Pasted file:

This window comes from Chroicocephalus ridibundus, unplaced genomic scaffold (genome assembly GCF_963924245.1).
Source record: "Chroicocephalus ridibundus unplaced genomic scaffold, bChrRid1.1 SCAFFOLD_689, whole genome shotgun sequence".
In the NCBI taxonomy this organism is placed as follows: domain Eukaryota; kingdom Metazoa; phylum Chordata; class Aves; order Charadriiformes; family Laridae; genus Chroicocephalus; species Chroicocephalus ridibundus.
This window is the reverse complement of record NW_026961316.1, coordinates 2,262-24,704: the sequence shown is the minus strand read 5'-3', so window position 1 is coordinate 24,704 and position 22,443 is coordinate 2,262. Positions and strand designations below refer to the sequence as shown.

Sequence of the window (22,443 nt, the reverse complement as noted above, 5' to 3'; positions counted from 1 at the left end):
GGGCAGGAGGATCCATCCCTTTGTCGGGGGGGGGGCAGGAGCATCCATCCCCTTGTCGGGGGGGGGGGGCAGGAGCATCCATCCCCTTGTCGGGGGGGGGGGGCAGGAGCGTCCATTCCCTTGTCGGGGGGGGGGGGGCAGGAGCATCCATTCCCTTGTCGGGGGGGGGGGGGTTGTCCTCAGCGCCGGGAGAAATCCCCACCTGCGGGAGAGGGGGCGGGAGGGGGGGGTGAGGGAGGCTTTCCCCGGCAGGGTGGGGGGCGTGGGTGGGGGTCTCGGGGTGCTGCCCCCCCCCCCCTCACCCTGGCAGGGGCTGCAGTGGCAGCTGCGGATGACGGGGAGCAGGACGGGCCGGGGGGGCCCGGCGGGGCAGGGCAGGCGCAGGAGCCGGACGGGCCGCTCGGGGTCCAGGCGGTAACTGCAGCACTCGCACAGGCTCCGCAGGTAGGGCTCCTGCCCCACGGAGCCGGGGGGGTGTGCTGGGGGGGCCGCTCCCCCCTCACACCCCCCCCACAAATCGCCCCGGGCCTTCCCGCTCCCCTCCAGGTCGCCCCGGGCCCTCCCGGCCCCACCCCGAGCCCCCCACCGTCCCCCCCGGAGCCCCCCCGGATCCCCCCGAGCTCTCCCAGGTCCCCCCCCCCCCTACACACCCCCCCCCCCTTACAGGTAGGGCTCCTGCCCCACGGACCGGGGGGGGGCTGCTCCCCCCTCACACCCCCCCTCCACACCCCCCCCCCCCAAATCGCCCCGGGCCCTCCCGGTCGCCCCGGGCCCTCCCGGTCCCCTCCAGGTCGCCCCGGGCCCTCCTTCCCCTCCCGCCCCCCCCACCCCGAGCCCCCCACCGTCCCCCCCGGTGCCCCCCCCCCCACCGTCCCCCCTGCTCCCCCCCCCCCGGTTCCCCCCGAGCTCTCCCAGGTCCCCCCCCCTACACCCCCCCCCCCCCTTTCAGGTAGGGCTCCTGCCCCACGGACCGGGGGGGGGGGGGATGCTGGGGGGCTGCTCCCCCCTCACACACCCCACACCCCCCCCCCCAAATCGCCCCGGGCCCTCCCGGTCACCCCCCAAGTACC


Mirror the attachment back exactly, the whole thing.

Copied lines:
This window comes from Chroicocephalus ridibundus, unplaced genomic scaffold (genome assembly GCF_963924245.1).
Source record: "Chroicocephalus ridibundus unplaced genomic scaffold, bChrRid1.1 SCAFFOLD_689, whole genome shotgun sequence".
In the NCBI taxonomy this organism is placed as follows: domain Eukaryota; kingdom Metazoa; phylum Chordata; class Aves; order Charadriiformes; family Laridae; genus Chroicocephalus; species Chroicocephalus ridibundus.
This window is the reverse complement of record NW_026961316.1, coordinates 2,262-24,704: the sequence shown is the minus strand read 5'-3', so window position 1 is coordinate 24,704 and position 22,443 is coordinate 2,262. Positions and strand designations below refer to the sequence as shown.

Sequence of the window (22,443 nt, the reverse complement as noted above, 5' to 3'; positions counted from 1 at the left end):
GGGCAGGAGGATCCATCCCTTTGTCGGGGGGGGGGCAGGAGCATCCATCCCCTTGTCGGGGGGGGGGGGCAGGAGCATCCATCCCCTTGTCGGGGGGGGGGGGCAGGAGCGTCCATTCCCTTGTCGGGGGGGGGGGGGCAGGAGCATCCATTCCCTTGTCGGGGGGGGGGGGGTTGTCCTCAGCGCCGGGAGAAATCCCCACCTGCGGGAGAGGGGGCGGGAGGGGGGGGTGAGGGAGGCTTTCCCCGGCAGGGTGGGGGGCGTGGGTGGGGGTCTCGGGGTGCTGCCCCCCCCCCCCTCACCCTGGCAGGGGCTGCAGTGGCAGCTGCGGATGACGGGGAGCAGGACGGGCCGGGGGGGCCCGGCGGGGCAGGGCAGGCGCAGGAGCCGGACGGGCCGCTCGGGGTCCAGGCGGTAACTGCAGCACTCGCACAGGCTCCGCAGGTAGGGCTCCTGCCCCACGGAGCCGGGGGGGTGTGCTGGGGGGGCCGCTCCCCCCTCACACCCCCCCCACAAATCGCCCCGGGCCTTCCCGCTCCCCTCCAGGTCGCCCCGGGCCCTCCCGGCCCCACCCCGAGCCCCCCACCGTCCCCCCCGGAGCCCCCCCGGATCCCCCCGAGCTCTCCCAGGTCCCCCCCCCCCCTACACACCCCCCCCCCCTTACAGGTAGGGCTCCTGCCCCACGGACCGGGGGGGGGCTGCTCCCCCCTCACACCCCCCCTCCACACCCCCCCCCCCCAAATCGCCCCGGGCCCTCCCGGTCGCCCCGGGCCCTCCCGGTCCCCTCCAGGTCGCCCCGGGCCCTCCTTCCCCTCCCGCCCCCCCCACCCCGAGCCCCCCACCGTCCCCCCCGGTGCCCCCCCCCCCACCGTCCCCCCTGCTCCCCCCCCCCCGGTTCCCCCCGAGCTCTCCCAGGTCCCCCCCCCTACACCCCCCCCCCCCCTTTCAGGTAGGGCTCCTGCCCCACGGACCGGGGGGGGGGGGGATGCTGGGGGGCTGCTCCCCCCTCACACACCCCACACCCCCCCCCCCAAATCGCCCCGGGCCCTCCCGGTCACCCCCCAAGTACC